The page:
Yesterday I had the privilege of working with Grinnell music alumnus Erik Jarvis to hang a temporary exhibition of photographs from my field research in Uganda. Erik works with the Grinnell Area Arts Council, preparing their lovely historic building on Broad Street–a recently renovated adaptive re-use that is a work of art in its own right–for a wide variety of exhibitions and events. This time we were putting up a mini-exhibition of twelve photographs that I took at a pair of events in the Busoga region of eastern Uganda. In a wild synchronicity of contrasting sacred musical worlds, they will remain on view through the Grinnell College production of Godspell April 13-16 until my Ugandan Ensemble plays on April 19th.
Nearly a decade ago, when I was playing in three different world music ensembles in a given year, Dale Olsen was thinking a lot about what it meant to perform folkloric musical traditions on stage and encouraging us, his students, to engage in that discourse as well. He referred to the practice of “stagelore,” noting that these performances are discrete from the culturally situated iterations of the teachers we encounter in our fieldwork. They generate their own significations. Tom Turino asserts the difference as a distinction between the cultural formations of those who create the traditions (like the woman pictured below and those who surround me above) and the cultural cohorts who come to appreciate, adopt, and perform them (like my students, colleagues, and me).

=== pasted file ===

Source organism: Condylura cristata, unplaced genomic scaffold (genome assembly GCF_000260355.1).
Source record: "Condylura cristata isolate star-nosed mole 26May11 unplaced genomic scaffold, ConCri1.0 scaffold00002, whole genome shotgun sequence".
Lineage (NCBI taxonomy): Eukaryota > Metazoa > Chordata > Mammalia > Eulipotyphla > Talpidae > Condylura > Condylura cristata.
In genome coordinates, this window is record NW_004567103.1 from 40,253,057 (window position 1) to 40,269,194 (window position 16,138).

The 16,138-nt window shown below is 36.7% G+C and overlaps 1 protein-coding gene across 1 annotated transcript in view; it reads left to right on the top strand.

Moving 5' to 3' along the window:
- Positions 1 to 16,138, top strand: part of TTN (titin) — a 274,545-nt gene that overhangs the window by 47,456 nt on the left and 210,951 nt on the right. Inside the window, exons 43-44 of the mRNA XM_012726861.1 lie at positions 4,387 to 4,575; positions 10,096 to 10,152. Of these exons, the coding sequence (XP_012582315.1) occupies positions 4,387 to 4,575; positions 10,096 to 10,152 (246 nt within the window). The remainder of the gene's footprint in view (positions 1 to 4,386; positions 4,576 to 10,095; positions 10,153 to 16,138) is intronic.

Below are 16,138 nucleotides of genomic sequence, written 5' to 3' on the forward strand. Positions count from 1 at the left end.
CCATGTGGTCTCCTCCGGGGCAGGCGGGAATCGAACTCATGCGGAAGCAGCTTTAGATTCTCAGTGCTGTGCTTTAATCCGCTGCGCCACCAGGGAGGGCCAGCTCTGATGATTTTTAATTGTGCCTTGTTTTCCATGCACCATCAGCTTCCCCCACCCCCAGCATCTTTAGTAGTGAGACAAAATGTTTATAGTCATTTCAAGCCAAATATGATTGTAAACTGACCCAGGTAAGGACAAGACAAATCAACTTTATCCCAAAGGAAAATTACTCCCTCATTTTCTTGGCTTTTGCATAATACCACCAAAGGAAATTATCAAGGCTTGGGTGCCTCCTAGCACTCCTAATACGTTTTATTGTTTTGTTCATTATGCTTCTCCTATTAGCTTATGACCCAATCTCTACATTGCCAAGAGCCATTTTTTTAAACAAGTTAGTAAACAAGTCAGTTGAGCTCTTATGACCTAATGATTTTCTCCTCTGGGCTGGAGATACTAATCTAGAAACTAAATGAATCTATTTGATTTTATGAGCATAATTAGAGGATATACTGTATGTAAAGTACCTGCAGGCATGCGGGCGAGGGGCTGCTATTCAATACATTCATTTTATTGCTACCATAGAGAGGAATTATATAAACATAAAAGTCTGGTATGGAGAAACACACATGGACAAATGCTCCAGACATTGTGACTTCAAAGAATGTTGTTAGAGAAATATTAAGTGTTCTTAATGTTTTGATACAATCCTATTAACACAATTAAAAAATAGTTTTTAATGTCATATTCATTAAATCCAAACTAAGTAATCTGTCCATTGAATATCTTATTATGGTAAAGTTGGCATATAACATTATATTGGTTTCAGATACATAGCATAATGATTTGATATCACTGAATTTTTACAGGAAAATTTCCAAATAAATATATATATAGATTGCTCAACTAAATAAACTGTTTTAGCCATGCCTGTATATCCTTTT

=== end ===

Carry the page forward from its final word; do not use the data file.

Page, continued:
Now I have the self-conscious and perhaps precarious privilege of directing my own ensemble, a self-selected cultural cohort of Grinnell students who have worked hard all semester to prepare this performance. They have learned Luganda and Lusoga phrases and songs, they have become devoted novices on East African instruments, and they have learned in these and other ways something about how the Baganda and Basoga of southern Uganda live, eat, think, and pray. I hope, through their efforts and mine, that our performance will represent something of the creative ways of being-in-the-world that I have come to so deeply appreciate about those who teach me their songs.